Africa, African Billionaires, African Development, African Economy, African Energy, Aliko Dangote, News, Tony Elumelu, World -

African Billionaires Join Together To Launch African Energy Group

Africa, African Billionaires, African Development, African Economy, African Energy, Aliko Dangote, News, Tony Elumelu, World -

African Billionaires Join Together To Launch African Energy Group

Mr. Tony O. Elumelu, CON speaking at the 2015 World Economic Forum, in Davos, Switzerland
Mr. Tony O. Elumelu, CON speaking at the 2015 World Economic Forum, in Davos, Switzerland

Speaking at a high profile panel on energy at the 2015 annual meeting for the World Economic Forum in Davos, Switzerland, Nigerian billionaire and philanthropist Tony Elumelu emphasized the key priority for 2015 for Africa as “policy, policy, policy.”

Elumelu is among the group launching the African Energy Leaders Group (AELG), a multi-stakeholder advocacy group that aims to address Africa’s power deficiency—the continent has approximately 620 million people without electricity.

Elumelu said, “Investors in this space are rational. The risks are huge; the capital requirements are equally huge. If you want to invest in this space, you have to first survey the environment beyond economics; policy, stability, enforceability of rules, the nature of the regulatory framework. If the right policies are in place, investors and financiers will be encouraged to invest.”

AELG will bring the continent’s leaders together in an effort to build public-private partnerships, leverage political support and mobilize funds for sustainable energy and development. Created by a working group of African leaders including billionaires Elumelu, Aliko Dangote; Donald Kaberuka, President of the African Development Bank; Prime Minister Daniel Duncan of Ivory Coast; and President John Mahama of Ghana, AELG’s mission takes the form of three pillars—driving universal access, driving efficiency and driving renewables.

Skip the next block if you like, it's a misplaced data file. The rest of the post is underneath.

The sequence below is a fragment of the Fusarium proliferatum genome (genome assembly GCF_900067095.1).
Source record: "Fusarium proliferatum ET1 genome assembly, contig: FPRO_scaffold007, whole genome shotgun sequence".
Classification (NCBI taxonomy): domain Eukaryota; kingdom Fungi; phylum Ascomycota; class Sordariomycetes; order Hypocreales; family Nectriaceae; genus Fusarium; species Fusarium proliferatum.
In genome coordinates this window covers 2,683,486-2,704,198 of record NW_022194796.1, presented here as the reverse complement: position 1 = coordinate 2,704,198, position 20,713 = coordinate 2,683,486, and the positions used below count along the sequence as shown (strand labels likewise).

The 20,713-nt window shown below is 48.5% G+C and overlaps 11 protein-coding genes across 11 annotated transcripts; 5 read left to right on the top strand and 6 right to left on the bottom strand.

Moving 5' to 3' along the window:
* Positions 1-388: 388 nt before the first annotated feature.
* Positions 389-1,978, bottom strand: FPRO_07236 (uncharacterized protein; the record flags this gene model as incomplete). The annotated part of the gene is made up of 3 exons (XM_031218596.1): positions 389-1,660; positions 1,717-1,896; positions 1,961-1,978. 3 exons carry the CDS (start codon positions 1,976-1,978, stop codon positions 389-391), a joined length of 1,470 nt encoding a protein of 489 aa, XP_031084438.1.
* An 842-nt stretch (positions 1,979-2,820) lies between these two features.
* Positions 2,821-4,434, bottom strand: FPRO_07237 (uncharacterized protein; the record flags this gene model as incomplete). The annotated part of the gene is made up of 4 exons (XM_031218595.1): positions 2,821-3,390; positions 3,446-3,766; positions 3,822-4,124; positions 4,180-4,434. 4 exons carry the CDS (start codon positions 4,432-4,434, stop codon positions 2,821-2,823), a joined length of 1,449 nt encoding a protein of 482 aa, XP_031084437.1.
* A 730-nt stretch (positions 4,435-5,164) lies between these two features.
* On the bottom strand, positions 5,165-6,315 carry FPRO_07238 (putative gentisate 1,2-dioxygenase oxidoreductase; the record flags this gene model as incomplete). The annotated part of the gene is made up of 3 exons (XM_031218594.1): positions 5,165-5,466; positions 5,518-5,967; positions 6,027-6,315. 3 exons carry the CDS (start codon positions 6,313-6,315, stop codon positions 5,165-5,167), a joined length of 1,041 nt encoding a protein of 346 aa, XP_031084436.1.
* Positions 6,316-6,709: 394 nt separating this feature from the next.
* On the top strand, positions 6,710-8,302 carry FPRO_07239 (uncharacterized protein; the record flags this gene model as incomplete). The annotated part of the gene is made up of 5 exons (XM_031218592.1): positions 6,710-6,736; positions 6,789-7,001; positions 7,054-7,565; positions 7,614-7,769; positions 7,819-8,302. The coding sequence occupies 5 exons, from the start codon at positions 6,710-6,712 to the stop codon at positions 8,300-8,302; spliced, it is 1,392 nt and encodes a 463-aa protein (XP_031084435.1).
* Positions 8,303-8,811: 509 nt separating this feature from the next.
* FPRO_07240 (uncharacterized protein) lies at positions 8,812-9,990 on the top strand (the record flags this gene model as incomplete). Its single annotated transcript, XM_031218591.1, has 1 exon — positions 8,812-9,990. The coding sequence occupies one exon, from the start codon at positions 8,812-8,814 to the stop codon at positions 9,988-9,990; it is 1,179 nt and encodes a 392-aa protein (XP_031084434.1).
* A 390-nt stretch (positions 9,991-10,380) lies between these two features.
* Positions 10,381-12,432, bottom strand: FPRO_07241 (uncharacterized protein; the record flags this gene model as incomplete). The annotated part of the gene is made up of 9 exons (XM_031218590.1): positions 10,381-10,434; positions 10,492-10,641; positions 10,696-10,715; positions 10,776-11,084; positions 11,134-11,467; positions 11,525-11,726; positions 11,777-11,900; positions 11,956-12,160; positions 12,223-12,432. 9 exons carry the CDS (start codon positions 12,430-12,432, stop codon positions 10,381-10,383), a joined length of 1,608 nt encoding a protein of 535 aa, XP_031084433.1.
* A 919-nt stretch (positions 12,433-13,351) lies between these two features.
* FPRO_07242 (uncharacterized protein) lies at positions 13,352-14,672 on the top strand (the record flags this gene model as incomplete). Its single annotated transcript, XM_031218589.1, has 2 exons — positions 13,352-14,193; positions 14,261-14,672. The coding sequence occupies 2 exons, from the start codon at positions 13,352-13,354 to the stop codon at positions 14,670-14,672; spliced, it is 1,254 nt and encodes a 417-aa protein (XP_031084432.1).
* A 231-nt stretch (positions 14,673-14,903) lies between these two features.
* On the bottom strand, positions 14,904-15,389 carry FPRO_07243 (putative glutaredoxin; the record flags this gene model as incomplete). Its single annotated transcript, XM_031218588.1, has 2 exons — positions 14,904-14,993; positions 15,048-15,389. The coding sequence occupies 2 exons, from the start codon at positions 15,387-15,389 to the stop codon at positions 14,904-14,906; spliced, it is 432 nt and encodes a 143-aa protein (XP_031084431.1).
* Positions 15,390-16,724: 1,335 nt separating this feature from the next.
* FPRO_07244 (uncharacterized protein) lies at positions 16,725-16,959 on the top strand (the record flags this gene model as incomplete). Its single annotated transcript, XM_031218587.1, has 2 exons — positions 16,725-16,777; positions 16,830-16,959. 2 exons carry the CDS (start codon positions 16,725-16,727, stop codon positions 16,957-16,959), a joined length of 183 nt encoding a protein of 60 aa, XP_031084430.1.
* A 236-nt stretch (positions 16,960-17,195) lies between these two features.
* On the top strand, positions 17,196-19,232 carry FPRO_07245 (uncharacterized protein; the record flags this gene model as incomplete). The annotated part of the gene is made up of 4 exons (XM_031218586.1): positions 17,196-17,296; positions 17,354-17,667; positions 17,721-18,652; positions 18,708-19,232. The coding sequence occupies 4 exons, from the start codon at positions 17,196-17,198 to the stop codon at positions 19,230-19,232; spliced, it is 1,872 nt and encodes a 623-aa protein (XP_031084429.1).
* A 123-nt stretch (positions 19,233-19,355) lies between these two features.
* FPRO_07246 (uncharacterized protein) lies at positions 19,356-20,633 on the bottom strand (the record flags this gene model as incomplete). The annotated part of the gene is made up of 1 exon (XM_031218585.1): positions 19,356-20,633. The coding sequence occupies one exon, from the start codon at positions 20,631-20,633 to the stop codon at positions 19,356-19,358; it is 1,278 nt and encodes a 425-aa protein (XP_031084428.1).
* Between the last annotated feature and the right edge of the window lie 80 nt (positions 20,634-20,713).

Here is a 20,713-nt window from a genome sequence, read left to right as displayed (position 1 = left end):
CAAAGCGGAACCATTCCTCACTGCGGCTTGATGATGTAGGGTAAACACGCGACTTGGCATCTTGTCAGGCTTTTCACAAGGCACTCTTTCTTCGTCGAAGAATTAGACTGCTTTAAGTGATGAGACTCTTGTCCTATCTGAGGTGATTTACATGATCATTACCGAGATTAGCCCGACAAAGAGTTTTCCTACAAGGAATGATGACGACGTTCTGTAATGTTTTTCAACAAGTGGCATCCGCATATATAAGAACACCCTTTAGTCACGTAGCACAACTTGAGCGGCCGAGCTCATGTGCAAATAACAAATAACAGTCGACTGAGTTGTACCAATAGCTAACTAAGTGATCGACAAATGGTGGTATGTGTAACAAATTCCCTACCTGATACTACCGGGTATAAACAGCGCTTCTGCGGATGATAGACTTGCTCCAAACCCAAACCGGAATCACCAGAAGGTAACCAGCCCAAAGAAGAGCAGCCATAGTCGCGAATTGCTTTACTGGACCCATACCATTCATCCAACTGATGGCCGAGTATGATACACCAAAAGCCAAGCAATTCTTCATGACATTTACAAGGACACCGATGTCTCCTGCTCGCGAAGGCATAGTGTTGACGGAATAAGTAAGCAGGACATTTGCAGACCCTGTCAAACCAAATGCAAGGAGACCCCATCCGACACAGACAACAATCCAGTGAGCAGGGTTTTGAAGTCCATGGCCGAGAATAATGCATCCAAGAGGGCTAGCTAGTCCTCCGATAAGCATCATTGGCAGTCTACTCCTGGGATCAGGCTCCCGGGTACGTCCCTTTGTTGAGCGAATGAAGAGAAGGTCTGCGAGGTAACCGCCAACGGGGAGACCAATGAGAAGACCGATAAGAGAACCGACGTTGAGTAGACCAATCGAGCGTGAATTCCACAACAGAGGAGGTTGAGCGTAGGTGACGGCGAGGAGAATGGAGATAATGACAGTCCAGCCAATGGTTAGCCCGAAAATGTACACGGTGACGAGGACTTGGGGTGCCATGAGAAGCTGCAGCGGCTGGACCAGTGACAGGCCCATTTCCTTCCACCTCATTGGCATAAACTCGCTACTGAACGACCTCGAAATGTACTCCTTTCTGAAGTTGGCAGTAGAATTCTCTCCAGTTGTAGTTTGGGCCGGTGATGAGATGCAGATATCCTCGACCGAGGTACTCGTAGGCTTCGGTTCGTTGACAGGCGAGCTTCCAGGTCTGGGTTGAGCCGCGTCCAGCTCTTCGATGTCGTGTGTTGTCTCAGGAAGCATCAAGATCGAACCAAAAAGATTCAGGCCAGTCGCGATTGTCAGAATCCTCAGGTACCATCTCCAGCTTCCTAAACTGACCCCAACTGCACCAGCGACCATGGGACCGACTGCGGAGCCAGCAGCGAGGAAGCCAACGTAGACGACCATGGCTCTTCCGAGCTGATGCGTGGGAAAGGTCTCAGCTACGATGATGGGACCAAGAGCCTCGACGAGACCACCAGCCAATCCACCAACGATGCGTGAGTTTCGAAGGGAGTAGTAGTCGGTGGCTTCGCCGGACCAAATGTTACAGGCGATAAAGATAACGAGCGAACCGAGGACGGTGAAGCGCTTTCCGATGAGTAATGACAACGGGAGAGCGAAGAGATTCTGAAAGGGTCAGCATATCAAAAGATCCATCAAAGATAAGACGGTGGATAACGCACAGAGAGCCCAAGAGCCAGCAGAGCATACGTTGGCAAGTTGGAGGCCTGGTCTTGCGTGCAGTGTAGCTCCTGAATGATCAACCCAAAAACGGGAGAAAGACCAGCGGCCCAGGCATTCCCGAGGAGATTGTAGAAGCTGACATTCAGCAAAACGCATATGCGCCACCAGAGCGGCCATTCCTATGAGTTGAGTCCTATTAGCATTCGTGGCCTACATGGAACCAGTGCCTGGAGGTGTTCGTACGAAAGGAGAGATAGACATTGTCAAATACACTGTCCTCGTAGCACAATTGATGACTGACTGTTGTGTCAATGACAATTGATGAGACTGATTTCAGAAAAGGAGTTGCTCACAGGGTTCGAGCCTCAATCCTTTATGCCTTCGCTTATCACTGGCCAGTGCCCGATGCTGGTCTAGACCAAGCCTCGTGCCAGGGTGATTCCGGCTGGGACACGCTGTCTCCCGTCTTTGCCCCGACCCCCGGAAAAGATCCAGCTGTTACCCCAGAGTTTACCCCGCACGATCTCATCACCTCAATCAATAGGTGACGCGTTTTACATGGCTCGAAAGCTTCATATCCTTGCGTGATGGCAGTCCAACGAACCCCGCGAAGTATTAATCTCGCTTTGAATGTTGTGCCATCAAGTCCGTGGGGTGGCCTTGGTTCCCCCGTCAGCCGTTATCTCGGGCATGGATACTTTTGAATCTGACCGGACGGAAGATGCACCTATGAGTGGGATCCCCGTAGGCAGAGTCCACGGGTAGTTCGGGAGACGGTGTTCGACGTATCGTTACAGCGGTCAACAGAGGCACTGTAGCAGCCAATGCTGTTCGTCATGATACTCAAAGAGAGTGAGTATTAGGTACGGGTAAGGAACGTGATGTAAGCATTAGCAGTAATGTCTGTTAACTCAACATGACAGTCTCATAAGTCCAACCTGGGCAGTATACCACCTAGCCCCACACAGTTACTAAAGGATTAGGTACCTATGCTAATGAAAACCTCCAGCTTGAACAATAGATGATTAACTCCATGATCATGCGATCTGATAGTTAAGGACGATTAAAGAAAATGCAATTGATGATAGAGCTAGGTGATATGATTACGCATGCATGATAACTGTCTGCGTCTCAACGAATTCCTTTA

“Currently, every single African country is experiencing energy shortages and power outages. This costs the continent 2 percent of its GDP,” said Kaberuka. “We are a continent of miracles; if we are growing at 5 percent without enough electricity, think of what the continent could do with enough electricity.”

Kaberuka also added that the African Development Bank does $5 billion of infrastructure per year; half of that investment is ear-marked for energy, in both the private and public sectors.,

Elumelu, the leading voice highlighting the African private sector agenda at WEF, was the third most tweeted person at Davos after Bill Gates and Kenneth Roth (Executive Director, Human Rights Watch).

Read More at Forbes


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